2. Turkey
Turkey is where you can really escape winter and it is the perfect place to avoid the crowds that you may find in the popular destinations around the world. The average temperature in Istanbul in July is in the 20s-30s so it is on par with most European countries during this time but it has just as many great sites and things to see as European cities! The great thing about Turkey and why you should visit, is its location, between Asia, Africa and Europe, and the fact that it is not a huge travel mecca… yet. Turkey also has a background that dates back to ancient times so there is a lot of history, architecture and culture to explore. While in Turkey make sure to visit Istanbul, the city that straddles two continents and home to an amazing spice market, Anzac Cemetery, Canakkale, Troy, a 4,000 year old city and real-life setting for The Iliad, Pergamum, Asklepion, Izmir, Pamukkale, Antalya, Cappadocia, home to rock-cut temples and tons of hot air balloons, Ankara and all of their history! Get away from the crowds and see an authentic country embedded with ancient sites and cities.


1. Iceland
Sounds whacky recommending a country with “ice” in its name to escape winter, but not only is Iceland now a hugely popular travel destination, but July has the warmest temperature that this northern country gets. The average temperature in July is around 10 degrees celsius in Reykjavik. Okay, not exactly balmy, but all you have to do is put on an extra jumper when you’re outside and it’s so much more exciting than shivering at home! Going to Iceland in its summer really gives you a completely different outlook than visiting in the winter. It is a time of year that daylight is at its longest and can last about 20 hours a day from mid-May to Mid-August. This means you have extra daylight and warm temperatures allowing you to explore everything Iceland has to offer; from an inventive restaurant scene in Reykjavik, to the geographical wonders of Gullfoss Waterfall. Other things to see in Iceland include Blue Lagoon, a unique natural pool of mineral rich geothermal water located in the middle of a lava field, South Shore, Skaftafell National Park, see Europe’s largest ice cap and the peaks of Skaftafell, Thingvellir National Park, Snaefellsjökull Glacier, a splendid strato-volcano at the very end of the peninsula, Stykkisholmur and so much nature and beauty! It’s time to get out your finest fleece, wool socks and, of course, some sunglasses for the daylight! Take a trip to this striking country for a cool summer vacation you will not forget.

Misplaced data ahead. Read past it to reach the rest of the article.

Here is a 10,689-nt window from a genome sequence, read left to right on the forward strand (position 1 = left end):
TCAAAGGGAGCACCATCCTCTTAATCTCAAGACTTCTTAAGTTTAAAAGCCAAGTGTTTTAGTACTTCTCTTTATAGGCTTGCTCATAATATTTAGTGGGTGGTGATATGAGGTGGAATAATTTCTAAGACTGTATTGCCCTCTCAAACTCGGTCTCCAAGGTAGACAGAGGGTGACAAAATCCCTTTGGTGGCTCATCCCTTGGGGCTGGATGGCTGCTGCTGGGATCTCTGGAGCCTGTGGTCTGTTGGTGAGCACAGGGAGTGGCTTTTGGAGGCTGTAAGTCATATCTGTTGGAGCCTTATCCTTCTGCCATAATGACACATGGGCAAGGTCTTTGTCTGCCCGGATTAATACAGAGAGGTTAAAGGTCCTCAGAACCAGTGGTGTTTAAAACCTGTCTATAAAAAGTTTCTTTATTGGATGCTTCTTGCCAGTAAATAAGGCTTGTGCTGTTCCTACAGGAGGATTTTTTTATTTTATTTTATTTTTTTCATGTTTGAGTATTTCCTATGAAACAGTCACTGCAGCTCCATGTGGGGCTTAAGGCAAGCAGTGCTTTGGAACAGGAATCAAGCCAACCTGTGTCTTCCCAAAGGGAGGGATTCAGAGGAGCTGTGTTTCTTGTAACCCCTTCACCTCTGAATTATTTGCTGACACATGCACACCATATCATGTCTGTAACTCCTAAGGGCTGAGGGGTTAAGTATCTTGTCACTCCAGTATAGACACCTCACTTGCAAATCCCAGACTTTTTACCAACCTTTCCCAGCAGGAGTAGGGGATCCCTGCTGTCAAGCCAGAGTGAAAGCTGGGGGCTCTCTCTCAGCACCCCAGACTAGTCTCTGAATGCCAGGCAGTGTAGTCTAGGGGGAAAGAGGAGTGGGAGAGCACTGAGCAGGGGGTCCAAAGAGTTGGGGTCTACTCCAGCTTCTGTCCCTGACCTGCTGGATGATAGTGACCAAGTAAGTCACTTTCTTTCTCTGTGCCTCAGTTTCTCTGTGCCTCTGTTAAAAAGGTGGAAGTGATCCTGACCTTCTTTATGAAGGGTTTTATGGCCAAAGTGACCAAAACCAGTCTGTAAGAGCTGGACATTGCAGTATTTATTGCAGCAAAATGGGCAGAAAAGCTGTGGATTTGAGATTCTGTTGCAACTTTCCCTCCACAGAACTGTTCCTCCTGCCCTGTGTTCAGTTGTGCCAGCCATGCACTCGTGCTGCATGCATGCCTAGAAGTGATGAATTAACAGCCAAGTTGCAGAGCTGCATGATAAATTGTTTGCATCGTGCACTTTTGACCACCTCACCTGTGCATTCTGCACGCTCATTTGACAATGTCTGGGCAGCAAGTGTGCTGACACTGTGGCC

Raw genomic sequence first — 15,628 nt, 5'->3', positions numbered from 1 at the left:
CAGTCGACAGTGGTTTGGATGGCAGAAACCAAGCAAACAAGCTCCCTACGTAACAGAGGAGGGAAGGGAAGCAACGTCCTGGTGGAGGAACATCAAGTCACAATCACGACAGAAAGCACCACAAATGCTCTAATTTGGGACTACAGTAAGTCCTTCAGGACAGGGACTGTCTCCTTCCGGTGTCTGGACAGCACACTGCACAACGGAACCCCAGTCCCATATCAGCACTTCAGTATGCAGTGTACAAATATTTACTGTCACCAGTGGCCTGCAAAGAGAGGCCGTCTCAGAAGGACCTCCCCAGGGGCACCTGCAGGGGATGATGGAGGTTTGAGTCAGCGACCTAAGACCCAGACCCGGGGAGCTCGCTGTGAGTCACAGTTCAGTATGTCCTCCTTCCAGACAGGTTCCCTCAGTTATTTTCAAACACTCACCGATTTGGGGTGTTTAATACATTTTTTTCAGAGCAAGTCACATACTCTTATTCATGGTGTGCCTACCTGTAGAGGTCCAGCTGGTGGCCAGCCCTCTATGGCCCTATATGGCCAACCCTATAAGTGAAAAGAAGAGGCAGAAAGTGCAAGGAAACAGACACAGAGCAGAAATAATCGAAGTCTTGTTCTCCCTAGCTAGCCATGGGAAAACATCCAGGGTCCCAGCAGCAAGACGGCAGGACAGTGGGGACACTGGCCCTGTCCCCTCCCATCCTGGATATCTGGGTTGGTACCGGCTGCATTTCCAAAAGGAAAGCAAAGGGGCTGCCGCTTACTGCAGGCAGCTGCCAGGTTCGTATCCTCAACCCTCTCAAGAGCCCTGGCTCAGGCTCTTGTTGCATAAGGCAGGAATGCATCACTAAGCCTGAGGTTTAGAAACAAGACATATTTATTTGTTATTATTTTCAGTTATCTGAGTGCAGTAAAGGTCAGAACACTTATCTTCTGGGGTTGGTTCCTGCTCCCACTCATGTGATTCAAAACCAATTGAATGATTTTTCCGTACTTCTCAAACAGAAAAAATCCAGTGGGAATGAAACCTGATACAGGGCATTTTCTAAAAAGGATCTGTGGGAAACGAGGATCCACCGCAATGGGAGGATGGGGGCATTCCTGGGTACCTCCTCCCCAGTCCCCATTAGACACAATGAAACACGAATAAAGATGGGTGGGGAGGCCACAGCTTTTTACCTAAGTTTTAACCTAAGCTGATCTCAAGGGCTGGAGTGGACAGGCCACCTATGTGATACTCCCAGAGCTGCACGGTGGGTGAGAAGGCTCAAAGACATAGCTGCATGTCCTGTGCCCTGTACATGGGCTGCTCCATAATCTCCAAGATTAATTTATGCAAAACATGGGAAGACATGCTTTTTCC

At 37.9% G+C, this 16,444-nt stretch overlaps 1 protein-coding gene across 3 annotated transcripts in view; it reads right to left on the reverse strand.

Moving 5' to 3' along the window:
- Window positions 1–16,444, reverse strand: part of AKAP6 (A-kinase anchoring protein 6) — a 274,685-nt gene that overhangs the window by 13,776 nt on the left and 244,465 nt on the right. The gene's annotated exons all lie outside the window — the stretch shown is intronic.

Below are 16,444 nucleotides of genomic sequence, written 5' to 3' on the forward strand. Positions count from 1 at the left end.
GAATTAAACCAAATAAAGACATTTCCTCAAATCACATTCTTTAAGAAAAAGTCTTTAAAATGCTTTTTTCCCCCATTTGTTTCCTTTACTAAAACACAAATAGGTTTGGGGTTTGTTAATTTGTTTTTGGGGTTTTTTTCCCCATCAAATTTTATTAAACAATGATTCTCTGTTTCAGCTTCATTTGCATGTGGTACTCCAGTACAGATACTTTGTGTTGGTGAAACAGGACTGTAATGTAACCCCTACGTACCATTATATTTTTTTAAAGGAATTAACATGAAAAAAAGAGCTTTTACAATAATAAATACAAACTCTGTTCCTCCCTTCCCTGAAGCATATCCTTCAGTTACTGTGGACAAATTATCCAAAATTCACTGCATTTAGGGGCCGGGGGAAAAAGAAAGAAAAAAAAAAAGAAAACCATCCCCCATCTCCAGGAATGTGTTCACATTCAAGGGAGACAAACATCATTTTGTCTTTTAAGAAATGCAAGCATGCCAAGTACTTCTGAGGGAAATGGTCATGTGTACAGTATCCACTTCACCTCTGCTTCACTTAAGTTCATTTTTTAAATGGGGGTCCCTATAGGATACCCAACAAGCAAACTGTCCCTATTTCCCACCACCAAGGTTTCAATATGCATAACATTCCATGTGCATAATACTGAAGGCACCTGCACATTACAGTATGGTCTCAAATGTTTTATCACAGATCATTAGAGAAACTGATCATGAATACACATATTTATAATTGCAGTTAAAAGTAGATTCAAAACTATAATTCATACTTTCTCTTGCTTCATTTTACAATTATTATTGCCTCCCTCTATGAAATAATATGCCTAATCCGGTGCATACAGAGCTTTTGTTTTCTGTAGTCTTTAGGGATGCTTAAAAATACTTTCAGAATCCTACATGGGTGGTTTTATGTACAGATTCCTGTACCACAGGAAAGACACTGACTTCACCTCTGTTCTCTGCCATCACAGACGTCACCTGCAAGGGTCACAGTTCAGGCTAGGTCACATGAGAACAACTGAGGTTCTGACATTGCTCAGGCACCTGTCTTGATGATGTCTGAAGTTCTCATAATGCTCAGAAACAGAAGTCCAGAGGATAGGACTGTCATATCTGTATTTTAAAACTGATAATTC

Uganda mountain gorillas
AfricaRegions

Breathless in Bwindi: Meeting the Last of the Great Apes

Deep in the dense jungles that skirt Uganda’s western Rift Valley, you follow the footsteps of your primate-specialist guides. All is quiet in this lush primeval world, the last remaining habitat of the mountain gorilla.

There are only about 350 mountain gorillas left in this vast expanse of misty protected land. But you have faith that your long hike will pay off, because you are in the hands of experts who intimately know the behaviour and routines of these gentle beasts. You have been reminded, too, that the families you are seeking have become more used to human presence. Far from intruding on their territory, you are merely paying them a visit. So you persist, silently and meditatively losing yourself to the rhythm of your boots falling on the forest floor.

Then, a rustle in the bush, a soft crackling. Your guide raises his hand for you to stop and be still. Through the thicket of ferns and vines and past a cluster of trees, you see her dark form. You catch glimpses of thick black hair rising and falling as she reaches into the foliage for a snack. She pays you no mind as she sits on her haunches. There must be others around, you think to yourself, just as you hear more rustling farther up the slope. But your eyes dart back as she tugs at a branch, revealing the leather-like patina of her face: deep, sunken eyes, protruding snout, rounded jaw around pencil-thin lips. As she plucks at the leaves, she looks straight into your eyes.